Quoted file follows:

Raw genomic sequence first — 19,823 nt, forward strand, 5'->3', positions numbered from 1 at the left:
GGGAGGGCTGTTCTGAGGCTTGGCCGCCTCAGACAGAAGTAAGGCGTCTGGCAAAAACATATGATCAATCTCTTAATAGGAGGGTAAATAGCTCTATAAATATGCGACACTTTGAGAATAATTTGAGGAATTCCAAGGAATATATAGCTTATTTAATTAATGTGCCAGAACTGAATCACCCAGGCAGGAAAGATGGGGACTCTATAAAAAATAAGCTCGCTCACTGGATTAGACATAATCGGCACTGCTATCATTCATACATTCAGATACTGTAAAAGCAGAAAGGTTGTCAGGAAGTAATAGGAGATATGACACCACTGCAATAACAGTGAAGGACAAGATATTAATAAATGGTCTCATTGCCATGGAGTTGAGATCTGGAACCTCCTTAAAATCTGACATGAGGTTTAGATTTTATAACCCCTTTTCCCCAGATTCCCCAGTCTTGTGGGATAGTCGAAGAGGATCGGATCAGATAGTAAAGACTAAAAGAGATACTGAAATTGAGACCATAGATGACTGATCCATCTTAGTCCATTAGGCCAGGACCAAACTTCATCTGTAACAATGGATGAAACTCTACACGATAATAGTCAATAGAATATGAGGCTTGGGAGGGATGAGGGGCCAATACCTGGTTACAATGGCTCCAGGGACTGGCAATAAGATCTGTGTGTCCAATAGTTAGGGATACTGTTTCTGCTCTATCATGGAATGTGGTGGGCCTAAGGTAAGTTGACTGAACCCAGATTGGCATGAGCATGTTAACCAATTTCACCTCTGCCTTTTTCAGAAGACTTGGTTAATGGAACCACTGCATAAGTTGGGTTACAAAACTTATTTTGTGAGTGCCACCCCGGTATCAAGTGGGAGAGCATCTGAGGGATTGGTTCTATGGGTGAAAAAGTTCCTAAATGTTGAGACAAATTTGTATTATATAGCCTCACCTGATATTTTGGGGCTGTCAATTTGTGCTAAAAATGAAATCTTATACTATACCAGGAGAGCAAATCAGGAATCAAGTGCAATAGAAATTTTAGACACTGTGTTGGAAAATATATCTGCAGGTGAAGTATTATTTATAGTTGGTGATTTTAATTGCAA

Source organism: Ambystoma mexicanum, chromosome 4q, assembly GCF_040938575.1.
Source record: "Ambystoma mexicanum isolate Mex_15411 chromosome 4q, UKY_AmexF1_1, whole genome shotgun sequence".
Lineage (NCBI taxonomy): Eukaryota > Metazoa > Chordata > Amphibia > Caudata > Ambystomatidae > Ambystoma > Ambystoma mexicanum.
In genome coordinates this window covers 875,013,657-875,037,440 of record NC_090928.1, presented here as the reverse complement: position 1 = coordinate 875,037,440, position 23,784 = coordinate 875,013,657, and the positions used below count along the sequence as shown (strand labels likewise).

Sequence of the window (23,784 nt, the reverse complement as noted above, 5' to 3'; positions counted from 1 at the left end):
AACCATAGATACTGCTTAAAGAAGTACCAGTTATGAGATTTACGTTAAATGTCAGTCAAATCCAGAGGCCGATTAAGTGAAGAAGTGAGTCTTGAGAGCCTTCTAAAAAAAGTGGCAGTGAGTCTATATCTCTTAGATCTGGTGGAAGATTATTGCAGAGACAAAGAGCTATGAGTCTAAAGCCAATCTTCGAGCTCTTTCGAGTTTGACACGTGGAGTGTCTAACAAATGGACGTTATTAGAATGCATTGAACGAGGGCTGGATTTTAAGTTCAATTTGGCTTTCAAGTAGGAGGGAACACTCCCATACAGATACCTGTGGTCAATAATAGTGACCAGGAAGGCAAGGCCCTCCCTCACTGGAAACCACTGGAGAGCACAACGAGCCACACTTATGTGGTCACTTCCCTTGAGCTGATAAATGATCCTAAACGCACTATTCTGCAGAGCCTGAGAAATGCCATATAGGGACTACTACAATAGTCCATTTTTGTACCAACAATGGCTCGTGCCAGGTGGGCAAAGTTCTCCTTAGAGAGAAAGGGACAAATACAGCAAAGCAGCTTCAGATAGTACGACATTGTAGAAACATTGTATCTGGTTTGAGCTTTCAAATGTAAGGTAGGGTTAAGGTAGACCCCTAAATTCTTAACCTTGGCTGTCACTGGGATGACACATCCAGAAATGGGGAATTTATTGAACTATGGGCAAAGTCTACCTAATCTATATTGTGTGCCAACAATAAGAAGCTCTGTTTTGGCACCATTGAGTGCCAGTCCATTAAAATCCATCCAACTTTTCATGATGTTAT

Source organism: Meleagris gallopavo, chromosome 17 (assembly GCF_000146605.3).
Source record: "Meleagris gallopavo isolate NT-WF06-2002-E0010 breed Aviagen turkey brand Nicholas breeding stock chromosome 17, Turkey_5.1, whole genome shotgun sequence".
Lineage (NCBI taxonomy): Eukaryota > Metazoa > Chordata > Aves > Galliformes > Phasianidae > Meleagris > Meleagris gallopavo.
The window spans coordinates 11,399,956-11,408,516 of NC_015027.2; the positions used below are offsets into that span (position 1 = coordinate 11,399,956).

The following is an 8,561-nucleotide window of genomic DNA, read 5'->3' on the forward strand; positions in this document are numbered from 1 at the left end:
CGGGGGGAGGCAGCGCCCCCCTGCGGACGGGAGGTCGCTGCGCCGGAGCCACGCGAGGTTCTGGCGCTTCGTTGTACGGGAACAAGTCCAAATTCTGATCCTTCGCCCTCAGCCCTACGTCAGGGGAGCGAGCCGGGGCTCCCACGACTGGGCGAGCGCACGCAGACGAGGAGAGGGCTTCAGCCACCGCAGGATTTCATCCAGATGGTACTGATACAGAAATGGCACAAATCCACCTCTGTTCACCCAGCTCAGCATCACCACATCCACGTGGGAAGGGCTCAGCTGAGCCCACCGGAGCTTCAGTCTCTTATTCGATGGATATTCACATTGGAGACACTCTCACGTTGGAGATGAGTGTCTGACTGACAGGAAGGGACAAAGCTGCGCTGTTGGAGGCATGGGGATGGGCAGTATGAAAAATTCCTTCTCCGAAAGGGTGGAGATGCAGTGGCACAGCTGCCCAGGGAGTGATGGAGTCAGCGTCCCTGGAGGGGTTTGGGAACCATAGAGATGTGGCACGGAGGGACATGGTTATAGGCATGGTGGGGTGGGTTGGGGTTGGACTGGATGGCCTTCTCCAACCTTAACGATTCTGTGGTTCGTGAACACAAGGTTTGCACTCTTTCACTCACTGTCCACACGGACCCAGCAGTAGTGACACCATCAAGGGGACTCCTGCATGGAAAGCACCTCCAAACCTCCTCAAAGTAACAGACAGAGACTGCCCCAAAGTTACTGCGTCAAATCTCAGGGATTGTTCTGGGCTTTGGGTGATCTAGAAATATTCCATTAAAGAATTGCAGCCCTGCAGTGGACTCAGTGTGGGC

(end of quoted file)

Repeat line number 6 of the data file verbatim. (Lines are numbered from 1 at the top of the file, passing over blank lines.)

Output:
In genome coordinates this window covers 875,013,657-875,037,440 of record NC_090928.1, presented here as the reverse complement: position 1 = coordinate 875,037,440, position 23,784 = coordinate 875,013,657, and the positions used below count along the sequence as shown (strand labels likewise).